7. Mr. S. C. Bhandari, learned counsel for the revenue, urged that the total liability of the assessee having been, in point of fact, reduced, it was erroneous to urge that the Tribunal had enhanced any tax. He placed reliance on Commissioner of Income-tax v. McMillan & Co. : 33ITR182(SC) The question relating to the calculation of the flat rate in the absence of reliable account books as envisaged by Section 131(5), equal to the proviso to Section 145(1), was the question relating to the flat rate and such a question was basically a question of fact and it did not give rise to any question of law. He placed reliance on Feroz Shah v. Income-tax Commissioner  1 ITR 219. In this context he also urged that the Tribunal has actually reduced the tax from 17.5--15% in 1965-66 to 13.1 --13.75% in 1964-65. In all fairness to the assessee the order of the Tribunal disclosed the process of calculating the flat rate on the total benefit accruing to the assessee. If the Tribunal had merely said without breaking up that it had reduced the flat rate of profit to the aforesaid two figures probably there would not have been any ground or reason for raising a question of law. Lastly, he urged that the four questions which are required to be referred do not arise from the order of the Tribunal because no contest was raised in this behalf before the Tribunal and, therefore, according to the fourth test laid down by their Lordships of the Supreme Court in Commissioner of Income-tax v. Scindia Steam Navigation Co. Ltd. : 42ITR589(SC) such a question cannot be required to be referred under Section 256(2) of the Act. The exact words of Section 256(1) which fall for our consideration are 'any question of law arising out of such order' of the Tribunal. It is in this situation that the Tribunal has to make a reference to the High Court failing which the High Court may require the Tribunal to make a reference. The principles relating to the interpretation of these words are to be found in Dhirajlal's case which lays down that if the court of fact whose decision on a question of fact is final, arrives at a decision of fact by considering material which is irrelevant to the enquiry, or by considering material which is partly relevant and partly irrelevant or bases its decision partly on conjectures, surmises and suspicions and partly on evidence, then in such a situation clearly an issue of law arises. To the same effect is the pronouncement in Omar Salay Mohamed Sait v. Commissioner of Income-tax. The principles enunciated in Sree Meenakshi Mills Ltd. v. Commissioner of Income-tax and summed up in the head-note deserve recall:
'(1) When the point for determination is a pure question of law such as construction of a statute or document of title, the decision of the Tribunal is open to reference to the court [Section 66(1)].
(2) When the point for determination is a mixed question of law and fact, while the finding of the Tribunal on the facts found is final, its decision as to the legal effect of those findings is a question of law which can be reviewed by the court.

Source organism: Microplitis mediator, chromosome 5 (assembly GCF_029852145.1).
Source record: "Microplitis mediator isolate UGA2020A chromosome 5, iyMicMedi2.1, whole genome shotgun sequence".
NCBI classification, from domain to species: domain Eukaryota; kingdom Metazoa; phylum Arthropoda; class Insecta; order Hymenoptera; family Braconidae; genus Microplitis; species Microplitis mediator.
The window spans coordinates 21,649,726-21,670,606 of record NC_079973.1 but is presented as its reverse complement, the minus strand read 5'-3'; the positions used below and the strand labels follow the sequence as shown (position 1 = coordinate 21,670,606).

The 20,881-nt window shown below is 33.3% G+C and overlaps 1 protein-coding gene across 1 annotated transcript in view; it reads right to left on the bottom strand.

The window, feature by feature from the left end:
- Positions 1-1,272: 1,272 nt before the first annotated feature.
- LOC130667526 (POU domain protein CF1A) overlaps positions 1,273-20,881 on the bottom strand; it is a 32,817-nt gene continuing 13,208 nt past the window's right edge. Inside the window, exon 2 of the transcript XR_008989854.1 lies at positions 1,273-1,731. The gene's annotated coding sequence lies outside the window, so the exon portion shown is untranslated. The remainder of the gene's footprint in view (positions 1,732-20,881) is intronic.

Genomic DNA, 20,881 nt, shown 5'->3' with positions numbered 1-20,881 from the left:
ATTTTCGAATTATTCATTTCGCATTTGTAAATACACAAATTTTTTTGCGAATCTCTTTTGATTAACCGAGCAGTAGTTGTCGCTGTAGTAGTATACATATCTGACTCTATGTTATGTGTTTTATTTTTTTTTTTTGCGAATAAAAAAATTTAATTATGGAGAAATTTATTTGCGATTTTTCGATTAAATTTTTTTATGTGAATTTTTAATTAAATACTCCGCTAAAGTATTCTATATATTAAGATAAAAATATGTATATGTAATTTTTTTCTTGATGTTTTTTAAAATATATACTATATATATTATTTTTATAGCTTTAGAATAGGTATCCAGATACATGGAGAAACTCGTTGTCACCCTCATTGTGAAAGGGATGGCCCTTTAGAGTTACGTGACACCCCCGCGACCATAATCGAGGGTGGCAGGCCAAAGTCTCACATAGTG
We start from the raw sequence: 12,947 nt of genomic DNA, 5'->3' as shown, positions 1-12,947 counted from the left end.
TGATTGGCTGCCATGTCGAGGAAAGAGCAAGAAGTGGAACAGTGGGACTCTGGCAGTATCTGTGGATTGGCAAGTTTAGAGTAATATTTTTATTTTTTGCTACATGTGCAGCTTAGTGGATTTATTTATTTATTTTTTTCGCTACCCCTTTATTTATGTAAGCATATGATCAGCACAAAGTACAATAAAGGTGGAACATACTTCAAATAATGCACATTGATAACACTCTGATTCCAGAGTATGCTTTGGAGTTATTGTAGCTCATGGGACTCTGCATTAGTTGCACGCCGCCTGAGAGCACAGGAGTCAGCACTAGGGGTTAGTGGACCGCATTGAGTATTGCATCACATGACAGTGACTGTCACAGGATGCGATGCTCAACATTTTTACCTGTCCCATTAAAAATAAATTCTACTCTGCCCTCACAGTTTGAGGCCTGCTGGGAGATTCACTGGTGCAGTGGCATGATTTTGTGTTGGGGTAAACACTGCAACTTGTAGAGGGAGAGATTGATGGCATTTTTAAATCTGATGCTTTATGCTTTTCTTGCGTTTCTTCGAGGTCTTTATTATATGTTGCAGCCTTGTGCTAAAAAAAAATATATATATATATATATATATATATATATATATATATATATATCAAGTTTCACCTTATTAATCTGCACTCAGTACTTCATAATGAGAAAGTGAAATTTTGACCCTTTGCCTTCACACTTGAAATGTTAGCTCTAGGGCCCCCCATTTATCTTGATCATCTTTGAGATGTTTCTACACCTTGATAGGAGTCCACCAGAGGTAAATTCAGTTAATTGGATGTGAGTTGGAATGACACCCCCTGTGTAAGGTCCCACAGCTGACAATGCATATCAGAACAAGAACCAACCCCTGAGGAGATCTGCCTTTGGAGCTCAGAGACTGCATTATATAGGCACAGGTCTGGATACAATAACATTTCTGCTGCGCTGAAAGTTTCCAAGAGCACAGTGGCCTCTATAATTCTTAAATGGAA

(3) A finding on a question of fact is open to attack under Section 66(1) as erroneous in law when there is no evidence to support it or if it is perverse.
(4) When the finding is one of fact, the fact that it is itself an inference from other basic facts will not alter its character as one of fact.'
8. I. C. I. (India) Private Ltd. v. Commissioner of Income-tax : 83ITR710(SC) reiterates these principles. Jonnalagadda's case merely declares that any capricious fixation of rate adopted by the Appellate Tribunal was not sustainable in law. The concentrated attack of the learned counsel for the assessee before us is that there was no evidence to sustain the rate of 20% on the confectionery which was manufactured by the assessee. It is not disputed that the assessee placed before the taxation authorities its own account books and they were not found reliable and, therefore, the Income-tax Officer, the Appellate Assistant Commissioner and the Tribunal have acted under the provisions of Section 145(1) and the proviso thereto and this part of the decision has not been challenged. The only question is whether adopting such basis for the determination of the rate of tax of the assessee could be called as a determination without any evidence Could it be characterised as based on mere conjecture, suspicion or based on surmises Could it be called capricious The answer, in our opinion, is firmly in the negative. The flat rate when it is calculated on the basis of the available data cannot be called arbitrary or perverse. It has been said by the Tribunal that Chhotu Motu, the firm, from whom the assessee before us bought manufactured confectionery and sold it made a profit of 19% and the assessee made a profit of 10% which has been charged by the Tribunal and against which there is no grievance. Therefore, at least up to 19% there is clear evidence about the flat rate being just. If the Tribunal made it 20% we are unable to call it capricious, conjectural or based on 'irrelevant or no evidence. A question relating to the flat rate as held by the Privy Council in Feroz Shah's case is a pure question of fact. Although from the language of the questions which are asked to be referred to this court the grievance of enhancement is there yet it was not pressed before us. Therefore, it is not necessary to enter into the question whether the tax was enhanced because it is factually incorrect to say that the total liability of the assessee was increased. The case in point is Commissioner of Income-tax v. McMillan & Co. In our opinion, it is not necessary to enter into the argument whether the question arises from the order of the Tribunal or not because we are clearly of the opinion that no question of law arises in this case.
9. The applications fail and are dismissed with costs.